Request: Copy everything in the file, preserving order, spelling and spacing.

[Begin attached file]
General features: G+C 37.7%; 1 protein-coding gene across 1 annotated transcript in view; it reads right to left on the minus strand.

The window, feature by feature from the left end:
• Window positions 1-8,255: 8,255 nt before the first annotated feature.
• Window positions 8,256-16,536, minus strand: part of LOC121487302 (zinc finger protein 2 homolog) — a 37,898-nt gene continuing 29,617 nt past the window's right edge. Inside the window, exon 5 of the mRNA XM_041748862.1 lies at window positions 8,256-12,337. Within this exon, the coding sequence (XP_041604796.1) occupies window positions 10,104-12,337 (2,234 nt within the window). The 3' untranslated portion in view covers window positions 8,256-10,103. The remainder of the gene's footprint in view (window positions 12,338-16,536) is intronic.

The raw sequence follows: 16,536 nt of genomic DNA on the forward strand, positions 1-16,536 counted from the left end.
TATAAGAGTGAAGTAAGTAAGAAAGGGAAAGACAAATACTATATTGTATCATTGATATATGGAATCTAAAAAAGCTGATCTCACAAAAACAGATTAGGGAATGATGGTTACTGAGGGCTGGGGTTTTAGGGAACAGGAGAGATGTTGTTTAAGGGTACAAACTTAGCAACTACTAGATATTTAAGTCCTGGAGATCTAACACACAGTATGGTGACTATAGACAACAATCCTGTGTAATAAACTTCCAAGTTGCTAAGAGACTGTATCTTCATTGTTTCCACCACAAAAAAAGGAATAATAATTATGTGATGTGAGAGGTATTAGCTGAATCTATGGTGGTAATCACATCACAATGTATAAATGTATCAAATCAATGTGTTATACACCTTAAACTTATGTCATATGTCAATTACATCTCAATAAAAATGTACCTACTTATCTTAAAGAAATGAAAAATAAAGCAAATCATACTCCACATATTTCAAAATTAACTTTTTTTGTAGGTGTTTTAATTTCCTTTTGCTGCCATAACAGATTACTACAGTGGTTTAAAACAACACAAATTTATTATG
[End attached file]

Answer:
General features: G+C 37.7%; 1 protein-coding gene across 1 annotated transcript in view; it reads right to left on the minus strand.

The window, feature by feature from the left end:
• Window positions 1-8,255: 8,255 nt before the first annotated feature.
• Window positions 8,256-16,536, minus strand: part of LOC121487302 (zinc finger protein 2 homolog) — a 37,898-nt gene continuing 29,617 nt past the window's right edge. Inside the window, exon 5 of the mRNA XM_041748862.1 lies at window positions 8,256-12,337. Within this exon, the coding sequence (XP_041604796.1) occupies window positions 10,104-12,337 (2,234 nt within the window). The 3' untranslated portion in view covers window positions 8,256-10,103. The remainder of the gene's footprint in view (window positions 12,338-16,536) is intronic.

The raw sequence follows: 16,536 nt of genomic DNA on the forward strand, positions 1-16,536 counted from the left end.
TATAAGAGTGAAGTAAGTAAGAAAGGGAAAGACAAATACTATATTGTATCATTGATATATGGAATCTAAAAAAGCTGATCTCACAAAAACAGATTAGGGAATGATGGTTACTGAGGGCTGGGGTTTTAGGGAACAGGAGAGATGTTGTTTAAGGGTACAAACTTAGCAACTACTAGATATTTAAGTCCTGGAGATCTAACACACAGTATGGTGACTATAGACAACAATCCTGTGTAATAAACTTCCAAGTTGCTAAGAGACTGTATCTTCATTGTTTCCACCACAAAAAAAGGAATAATAATTATGTGATGTGAGAGGTATTAGCTGAATCTATGGTGGTAATCACATCACAATGTATAAATGTATCAAATCAATGTGTTATACACCTTAAACTTATGTCATATGTCAATTACATCTCAATAAAAATGTACCTACTTATCTTAAAGAAATGAAAAATAAAGCAAATCATACTCCACATATTTCAAAATTAACTTTTTTTGTAGGTGTTTTAATTTCCTTTTGCTGCCATAACAGATTACTACAGTGGTTTAAAACAACACAAATTTATTATG